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Column: The Supreme Court Obamacare case centers on technicalities, but much more is at stake

Obamacare supporters rally in front of the Supreme Court building in 2012.
(Charles Dharapak / Associated Press)

Anyone listening in to the nearly two hours of oral arguments before the Supreme Court over the fate of the Affordable Care Act on Tuesday might have thought that the important issues were abstruse principles of legal standing and statutory severability.

Those may indeed be the principles on which the court will decide whether to declare the entire ACA unconstitutional — as Texas and the other red states bringing the case are asking. But they don’t touch on what’s at stake.

The task of reminding the court of the real-life ramifications of the case fell to lawyers for California and other blue states defending the law, and the Democratic-controlled House of Representatives.

The plaintiffs’ argument “would cause enormous regulatory disruption, upend the market, cast 20 million Americans off health insurance during a pandemic and cost the states tens of billions of dollars during a fiscal crisis,” warned California Solicitor Gen. Michael Mongan, speaking for the states. “There’s no basis for that result in text, intent or precedent.”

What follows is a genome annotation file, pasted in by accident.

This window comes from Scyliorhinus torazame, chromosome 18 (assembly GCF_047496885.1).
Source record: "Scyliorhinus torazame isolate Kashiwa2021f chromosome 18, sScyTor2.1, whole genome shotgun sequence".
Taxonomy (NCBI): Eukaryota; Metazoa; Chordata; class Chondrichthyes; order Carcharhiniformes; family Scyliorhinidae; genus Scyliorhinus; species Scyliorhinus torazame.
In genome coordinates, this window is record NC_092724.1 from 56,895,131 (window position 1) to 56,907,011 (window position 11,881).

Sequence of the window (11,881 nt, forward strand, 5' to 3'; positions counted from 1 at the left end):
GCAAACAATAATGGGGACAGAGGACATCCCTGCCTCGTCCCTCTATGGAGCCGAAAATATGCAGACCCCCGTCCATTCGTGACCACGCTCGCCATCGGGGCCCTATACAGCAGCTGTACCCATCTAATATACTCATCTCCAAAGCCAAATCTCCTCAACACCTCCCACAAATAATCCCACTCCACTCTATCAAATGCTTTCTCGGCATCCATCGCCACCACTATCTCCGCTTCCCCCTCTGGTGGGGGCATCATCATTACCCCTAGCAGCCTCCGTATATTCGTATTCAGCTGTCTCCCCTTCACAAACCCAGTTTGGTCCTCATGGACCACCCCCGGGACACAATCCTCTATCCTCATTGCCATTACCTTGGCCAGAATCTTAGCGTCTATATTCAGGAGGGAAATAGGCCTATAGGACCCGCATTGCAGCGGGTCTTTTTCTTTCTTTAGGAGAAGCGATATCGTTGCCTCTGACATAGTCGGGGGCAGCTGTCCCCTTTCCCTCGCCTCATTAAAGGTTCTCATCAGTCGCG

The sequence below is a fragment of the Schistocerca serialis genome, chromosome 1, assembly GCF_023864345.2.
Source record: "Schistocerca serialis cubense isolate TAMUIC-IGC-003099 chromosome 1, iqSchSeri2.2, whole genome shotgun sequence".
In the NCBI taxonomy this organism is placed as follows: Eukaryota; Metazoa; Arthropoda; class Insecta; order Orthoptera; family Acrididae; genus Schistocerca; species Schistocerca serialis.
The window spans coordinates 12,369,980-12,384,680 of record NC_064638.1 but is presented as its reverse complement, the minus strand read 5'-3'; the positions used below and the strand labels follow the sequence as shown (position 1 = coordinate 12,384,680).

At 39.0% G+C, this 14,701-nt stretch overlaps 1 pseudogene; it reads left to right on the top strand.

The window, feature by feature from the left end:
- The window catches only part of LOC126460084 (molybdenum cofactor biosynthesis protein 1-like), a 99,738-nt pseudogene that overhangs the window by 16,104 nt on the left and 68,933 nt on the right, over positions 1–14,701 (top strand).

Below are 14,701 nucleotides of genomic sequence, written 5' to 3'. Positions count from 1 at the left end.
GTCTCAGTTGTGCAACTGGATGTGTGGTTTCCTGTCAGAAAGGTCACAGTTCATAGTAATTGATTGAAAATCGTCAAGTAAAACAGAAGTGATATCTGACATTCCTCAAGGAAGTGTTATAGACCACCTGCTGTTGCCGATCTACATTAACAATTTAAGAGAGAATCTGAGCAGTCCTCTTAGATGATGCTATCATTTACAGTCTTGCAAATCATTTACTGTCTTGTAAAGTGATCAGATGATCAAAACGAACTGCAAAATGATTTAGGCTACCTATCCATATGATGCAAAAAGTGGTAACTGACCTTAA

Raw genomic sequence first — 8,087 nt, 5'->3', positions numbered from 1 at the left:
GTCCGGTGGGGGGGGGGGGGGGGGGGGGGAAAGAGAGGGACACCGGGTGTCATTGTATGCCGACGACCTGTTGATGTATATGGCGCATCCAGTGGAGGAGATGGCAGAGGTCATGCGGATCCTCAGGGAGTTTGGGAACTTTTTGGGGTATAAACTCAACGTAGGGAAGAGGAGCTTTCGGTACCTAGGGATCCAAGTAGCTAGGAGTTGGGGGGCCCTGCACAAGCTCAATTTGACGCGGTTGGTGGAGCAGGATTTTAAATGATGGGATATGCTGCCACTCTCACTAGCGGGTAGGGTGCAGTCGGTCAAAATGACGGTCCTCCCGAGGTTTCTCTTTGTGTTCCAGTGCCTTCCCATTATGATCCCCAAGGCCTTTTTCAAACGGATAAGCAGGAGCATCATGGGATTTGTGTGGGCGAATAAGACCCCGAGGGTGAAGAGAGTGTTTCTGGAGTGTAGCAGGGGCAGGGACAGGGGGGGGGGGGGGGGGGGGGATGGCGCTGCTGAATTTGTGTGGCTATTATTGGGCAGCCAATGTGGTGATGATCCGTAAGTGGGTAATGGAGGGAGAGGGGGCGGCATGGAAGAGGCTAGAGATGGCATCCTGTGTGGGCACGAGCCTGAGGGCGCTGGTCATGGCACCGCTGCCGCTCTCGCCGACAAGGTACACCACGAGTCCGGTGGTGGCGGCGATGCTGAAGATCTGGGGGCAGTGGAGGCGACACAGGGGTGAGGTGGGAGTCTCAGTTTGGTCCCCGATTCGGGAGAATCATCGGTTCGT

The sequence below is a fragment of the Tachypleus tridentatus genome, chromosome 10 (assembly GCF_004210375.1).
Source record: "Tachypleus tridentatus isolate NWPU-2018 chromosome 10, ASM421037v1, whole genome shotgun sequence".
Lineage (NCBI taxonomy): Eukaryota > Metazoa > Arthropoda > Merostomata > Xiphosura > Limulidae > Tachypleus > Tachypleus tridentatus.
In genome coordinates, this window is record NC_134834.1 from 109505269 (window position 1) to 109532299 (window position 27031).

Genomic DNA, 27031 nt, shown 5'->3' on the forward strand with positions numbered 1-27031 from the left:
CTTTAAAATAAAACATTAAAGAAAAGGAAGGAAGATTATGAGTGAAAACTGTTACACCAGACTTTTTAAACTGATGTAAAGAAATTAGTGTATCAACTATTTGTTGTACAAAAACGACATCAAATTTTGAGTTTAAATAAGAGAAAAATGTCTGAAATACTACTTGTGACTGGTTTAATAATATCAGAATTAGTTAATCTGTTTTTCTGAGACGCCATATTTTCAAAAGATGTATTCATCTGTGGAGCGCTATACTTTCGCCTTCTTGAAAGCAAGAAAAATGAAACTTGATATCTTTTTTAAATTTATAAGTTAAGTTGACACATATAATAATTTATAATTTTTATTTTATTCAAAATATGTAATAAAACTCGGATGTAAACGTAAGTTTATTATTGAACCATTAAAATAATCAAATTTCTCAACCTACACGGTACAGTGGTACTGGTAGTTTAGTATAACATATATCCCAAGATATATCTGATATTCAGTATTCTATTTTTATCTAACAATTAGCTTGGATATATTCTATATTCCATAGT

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There is just no way that Congress would have preferred an outcome that...ends protection for people with preexisting conditions and creates chaos in the healthcare sector...this is not a game.

Former Solicitor General Donald Verrilli, at the Supreme Court

Former U.S. Solicitor Gen. Donald Verrilli, representing the House, underscored his point.

“There is just no way that Congress would have preferred an outcome that throws 23 million people off their insurance, ends protection for people with preexisting conditions and creates chaos in the healthcare sector,” he said. Texas’ “arguments take constitutional adjudication as a game of ‘gotcha’ to a whole new level, but this is not a game.”